Review: Apple iPod shuffle
With last month’s announcement of the 2GB Apple iPod shuffle came a hefty price reduction for the 1GB shuffle that has retailed for $79 since its September 2006 launch.
Now just $49, the vibrantly colored flash player is still a bit overpriced when compared to other devices in its class, but it’s a solid choice for beginners and Apple-ites in need of a gym companion or trendy accessory. Read on for my full review.
This review is based on the iPod shuffle running firmware version 1.0.4.
|| AAC (8 to 320kbps), protected AAC (iTunes Store),
MP3 (8 to 320kbps), MP3, Audible, WAV, AIFF
|Dimensions:||1.62" x 1.07" x 0.41"|
||Silver, blue, purple, green, red|
Like most digital audio players these days, the shuffle ships with little more than the essentials.
Inside the plastic box are a quick start guide, earphones, charging/syncing dock, at-a-glance operation card, and warranty information. Also included is a pair of Apple logo stickers, which is a cute (and smart) touch.
Although some identify the new palette of colors introduced in September 2007 as the dawn of the third-generation shuffle, this is still the second generation. (Apple calls it the "2nd generation Early 2008," but let’s not split hairs.)
Like the 2006 second-gen shuffle, then, this one is encased in anodized metal. Build quality is in keeping with Apple’s usual standards and the design is over two years old, so there isn’t much to say about it now.
The player is durable and able to withstand more than your average wear-and-tear with little consequence. Perhaps this is part of the reason that whenever I see a kid (under 10) wearing a set of headphones, the other end is often plugged into a shuffle.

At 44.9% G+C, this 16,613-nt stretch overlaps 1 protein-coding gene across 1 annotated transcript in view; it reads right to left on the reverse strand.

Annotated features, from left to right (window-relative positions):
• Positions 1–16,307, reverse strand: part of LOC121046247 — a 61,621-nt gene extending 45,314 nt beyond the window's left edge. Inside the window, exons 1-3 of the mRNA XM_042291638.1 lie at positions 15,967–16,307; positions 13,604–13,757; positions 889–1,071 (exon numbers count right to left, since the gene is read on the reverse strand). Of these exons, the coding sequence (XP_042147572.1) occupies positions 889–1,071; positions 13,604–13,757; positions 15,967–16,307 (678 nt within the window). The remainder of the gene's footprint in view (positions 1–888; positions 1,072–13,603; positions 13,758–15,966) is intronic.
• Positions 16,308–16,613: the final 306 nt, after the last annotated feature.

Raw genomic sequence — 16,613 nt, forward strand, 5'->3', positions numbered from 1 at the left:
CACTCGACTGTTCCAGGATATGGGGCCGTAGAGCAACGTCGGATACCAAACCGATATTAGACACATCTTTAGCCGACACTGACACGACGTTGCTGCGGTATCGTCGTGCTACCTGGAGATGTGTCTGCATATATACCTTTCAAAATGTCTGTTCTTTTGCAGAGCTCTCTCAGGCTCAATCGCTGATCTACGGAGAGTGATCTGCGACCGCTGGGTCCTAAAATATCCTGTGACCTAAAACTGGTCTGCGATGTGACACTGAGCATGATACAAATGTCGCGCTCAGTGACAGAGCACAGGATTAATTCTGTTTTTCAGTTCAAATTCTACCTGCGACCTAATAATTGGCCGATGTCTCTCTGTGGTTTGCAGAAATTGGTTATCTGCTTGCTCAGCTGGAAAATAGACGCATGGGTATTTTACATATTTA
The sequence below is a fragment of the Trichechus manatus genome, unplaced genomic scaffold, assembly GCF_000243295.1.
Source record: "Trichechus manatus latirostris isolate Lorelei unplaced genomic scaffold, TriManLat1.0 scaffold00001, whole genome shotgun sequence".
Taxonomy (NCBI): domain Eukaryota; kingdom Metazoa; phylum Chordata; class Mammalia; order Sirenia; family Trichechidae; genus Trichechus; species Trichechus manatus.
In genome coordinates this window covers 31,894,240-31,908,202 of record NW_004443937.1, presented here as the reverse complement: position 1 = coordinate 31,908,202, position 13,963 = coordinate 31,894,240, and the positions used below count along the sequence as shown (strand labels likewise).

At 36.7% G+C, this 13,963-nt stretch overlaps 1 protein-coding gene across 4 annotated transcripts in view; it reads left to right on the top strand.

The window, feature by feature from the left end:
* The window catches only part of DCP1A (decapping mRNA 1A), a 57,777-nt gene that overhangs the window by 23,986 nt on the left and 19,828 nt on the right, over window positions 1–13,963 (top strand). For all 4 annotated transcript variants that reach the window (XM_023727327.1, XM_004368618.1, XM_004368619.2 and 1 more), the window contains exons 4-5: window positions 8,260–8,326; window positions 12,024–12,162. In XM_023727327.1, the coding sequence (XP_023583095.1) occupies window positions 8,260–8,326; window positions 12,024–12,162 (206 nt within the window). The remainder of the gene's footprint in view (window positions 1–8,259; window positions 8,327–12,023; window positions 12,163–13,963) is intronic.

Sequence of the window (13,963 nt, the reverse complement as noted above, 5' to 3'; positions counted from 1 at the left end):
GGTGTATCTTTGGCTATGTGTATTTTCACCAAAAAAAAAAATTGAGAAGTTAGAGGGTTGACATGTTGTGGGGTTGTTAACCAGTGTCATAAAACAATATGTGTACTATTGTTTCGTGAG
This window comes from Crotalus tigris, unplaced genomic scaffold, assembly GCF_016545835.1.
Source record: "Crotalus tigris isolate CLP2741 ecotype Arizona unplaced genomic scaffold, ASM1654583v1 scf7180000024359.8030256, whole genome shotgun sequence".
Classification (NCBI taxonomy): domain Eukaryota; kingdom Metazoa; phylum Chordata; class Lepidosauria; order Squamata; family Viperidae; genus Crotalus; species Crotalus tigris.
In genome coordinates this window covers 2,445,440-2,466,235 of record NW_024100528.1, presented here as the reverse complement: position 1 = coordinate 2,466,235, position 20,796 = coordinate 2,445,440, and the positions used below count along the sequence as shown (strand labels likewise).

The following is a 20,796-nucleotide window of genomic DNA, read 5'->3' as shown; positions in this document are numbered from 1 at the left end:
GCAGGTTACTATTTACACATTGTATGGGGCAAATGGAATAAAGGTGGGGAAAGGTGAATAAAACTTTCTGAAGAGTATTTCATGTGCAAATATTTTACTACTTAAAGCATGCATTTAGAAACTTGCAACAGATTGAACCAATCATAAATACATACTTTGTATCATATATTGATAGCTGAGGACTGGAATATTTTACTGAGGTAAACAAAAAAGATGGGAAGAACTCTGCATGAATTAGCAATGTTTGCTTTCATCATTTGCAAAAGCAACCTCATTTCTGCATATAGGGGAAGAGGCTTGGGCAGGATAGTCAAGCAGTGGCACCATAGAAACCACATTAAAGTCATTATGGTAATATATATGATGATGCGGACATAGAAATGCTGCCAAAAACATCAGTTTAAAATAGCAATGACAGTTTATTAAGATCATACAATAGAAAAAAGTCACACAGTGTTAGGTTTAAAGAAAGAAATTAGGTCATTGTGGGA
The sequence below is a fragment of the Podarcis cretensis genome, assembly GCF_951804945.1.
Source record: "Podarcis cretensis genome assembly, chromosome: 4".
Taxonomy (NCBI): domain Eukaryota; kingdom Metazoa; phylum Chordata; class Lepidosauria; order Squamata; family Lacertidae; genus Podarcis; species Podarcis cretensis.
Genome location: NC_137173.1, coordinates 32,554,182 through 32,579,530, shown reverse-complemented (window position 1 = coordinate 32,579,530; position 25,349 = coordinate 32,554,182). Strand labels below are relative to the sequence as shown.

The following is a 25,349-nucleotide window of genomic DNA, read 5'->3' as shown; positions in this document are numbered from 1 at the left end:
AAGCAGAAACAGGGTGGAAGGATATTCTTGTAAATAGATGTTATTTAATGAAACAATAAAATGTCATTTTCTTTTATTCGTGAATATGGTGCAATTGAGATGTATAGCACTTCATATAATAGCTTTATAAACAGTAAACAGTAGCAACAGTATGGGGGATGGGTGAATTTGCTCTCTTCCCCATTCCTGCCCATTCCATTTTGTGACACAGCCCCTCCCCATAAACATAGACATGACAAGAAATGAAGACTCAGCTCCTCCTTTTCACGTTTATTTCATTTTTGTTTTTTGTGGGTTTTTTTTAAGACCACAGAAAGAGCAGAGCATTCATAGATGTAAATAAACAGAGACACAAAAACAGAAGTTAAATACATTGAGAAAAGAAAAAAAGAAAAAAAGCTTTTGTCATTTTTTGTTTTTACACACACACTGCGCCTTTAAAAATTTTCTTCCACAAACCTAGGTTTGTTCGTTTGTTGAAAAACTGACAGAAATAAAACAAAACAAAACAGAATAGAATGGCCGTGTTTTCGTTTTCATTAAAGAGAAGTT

In addition to its sturdiness (and the fact that it’s an iPod, which is its own selling point), another part of the shuffle’s appeal is its size.
It was considered to be unbelievably small two years ago and few players have matched its tiny footprint since.
As you can see above, it’s about the same size as the iriver S7 and S10 that also debuted in 2006 and is considerably smaller than the following year’s Sansa Clip and Creative Zen Stone Plus.
Despite its diminutive form factor, the shuffle is simple to use because of the size and placement of its controls.
Nothing but a self-explanatory 5-way navigation pad sits on the face of the player, so there’s no fumbling involved or precision required when controlling the device. Surrounding the play/pause button that also doubles as a hold switch (press and hold for three seconds to toggle on and off) in the center are volume and previous/next track controls.
The controls are straightforward and adequate for a device without a display or user interface.
On the back of the shuffle is a non-removable clip that explains those early "most wearable iPod ever" advertisements. I’d be more inclined to keep the shuffle in my pocket or purse than attach it to my clothing, but I like the clip idea more than I would’ve liked a lanyard.